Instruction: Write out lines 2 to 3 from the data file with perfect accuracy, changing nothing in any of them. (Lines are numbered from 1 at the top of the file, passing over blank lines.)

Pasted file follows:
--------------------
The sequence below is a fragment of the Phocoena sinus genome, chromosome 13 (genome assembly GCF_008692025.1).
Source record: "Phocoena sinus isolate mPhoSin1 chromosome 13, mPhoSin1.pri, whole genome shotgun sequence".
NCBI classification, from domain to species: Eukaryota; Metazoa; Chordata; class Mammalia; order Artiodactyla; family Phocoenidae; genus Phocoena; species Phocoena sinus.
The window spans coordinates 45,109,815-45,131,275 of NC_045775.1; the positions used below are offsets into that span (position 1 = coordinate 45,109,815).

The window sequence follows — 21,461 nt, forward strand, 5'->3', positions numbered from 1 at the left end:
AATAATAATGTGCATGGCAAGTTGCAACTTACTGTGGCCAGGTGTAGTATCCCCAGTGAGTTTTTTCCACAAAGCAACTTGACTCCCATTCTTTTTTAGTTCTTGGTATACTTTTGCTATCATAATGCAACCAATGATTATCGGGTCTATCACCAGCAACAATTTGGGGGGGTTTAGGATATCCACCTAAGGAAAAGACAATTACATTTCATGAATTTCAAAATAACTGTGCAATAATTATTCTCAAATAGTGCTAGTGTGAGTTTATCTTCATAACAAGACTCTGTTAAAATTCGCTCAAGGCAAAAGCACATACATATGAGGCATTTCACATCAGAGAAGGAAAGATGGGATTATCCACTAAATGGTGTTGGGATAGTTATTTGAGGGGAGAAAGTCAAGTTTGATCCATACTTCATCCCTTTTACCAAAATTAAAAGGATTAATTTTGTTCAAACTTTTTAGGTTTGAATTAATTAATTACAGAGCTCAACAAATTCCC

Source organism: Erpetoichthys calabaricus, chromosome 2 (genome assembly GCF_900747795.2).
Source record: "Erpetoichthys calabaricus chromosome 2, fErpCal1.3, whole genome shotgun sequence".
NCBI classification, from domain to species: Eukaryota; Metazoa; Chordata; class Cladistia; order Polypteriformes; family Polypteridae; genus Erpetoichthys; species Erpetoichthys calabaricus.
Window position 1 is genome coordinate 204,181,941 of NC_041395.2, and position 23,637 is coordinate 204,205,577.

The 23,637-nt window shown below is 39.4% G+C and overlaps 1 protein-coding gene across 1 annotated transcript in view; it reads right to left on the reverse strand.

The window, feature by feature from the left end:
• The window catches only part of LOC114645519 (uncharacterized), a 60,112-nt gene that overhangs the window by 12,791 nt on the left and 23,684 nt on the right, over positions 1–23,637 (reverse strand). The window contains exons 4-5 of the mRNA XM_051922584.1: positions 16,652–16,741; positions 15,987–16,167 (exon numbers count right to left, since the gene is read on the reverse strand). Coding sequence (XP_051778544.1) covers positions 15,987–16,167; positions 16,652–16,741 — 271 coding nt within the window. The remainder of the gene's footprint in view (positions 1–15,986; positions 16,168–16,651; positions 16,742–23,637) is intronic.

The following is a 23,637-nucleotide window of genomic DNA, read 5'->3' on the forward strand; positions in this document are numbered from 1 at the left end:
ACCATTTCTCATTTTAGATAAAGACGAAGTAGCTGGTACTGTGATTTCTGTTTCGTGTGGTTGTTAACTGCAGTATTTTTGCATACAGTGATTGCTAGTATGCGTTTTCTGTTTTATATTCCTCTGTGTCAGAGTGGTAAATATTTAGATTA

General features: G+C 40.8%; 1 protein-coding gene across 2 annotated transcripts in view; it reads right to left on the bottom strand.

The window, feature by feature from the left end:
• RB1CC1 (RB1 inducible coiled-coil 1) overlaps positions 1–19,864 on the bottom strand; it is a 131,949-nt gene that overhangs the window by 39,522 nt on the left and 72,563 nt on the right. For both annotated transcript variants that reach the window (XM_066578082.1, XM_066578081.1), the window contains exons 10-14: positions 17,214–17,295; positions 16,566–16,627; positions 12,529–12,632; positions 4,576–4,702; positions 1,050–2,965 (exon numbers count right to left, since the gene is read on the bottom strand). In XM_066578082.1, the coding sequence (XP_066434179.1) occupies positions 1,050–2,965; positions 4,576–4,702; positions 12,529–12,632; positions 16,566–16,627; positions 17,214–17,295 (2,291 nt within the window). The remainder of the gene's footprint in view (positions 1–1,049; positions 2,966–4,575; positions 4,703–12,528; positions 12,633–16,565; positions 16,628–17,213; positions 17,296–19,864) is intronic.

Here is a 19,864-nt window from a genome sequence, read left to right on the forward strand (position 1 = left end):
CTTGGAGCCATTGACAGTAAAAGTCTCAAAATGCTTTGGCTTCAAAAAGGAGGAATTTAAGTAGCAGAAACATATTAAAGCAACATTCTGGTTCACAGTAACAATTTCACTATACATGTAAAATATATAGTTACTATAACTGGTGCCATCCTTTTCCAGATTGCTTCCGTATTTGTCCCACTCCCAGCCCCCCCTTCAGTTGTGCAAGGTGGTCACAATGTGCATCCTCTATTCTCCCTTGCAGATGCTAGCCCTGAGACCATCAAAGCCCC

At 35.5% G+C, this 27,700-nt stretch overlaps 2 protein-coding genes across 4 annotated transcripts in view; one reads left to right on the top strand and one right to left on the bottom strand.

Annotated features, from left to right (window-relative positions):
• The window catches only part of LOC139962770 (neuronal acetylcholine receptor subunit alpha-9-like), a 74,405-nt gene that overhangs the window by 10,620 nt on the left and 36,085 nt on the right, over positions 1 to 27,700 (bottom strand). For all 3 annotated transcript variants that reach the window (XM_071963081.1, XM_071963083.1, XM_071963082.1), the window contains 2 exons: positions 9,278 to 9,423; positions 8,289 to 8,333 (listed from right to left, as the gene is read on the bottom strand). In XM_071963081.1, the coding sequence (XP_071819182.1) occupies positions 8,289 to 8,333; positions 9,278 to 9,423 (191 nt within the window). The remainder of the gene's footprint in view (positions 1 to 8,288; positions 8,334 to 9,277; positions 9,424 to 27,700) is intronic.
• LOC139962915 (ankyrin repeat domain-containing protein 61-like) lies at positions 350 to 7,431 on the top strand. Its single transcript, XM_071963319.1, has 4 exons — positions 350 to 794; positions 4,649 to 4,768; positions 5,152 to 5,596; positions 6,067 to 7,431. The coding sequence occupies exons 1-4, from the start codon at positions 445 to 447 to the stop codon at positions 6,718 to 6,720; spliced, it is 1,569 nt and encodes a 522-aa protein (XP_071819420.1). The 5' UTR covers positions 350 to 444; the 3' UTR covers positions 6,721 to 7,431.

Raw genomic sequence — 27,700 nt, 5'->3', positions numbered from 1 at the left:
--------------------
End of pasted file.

Source record: "Phocoena sinus isolate mPhoSin1 chromosome 13, mPhoSin1.pri, whole genome shotgun sequence".
NCBI classification, from domain to species: Eukaryota; Metazoa; Chordata; class Mammalia; order Artiodactyla; family Phocoenidae; genus Phocoena; species Phocoena sinus.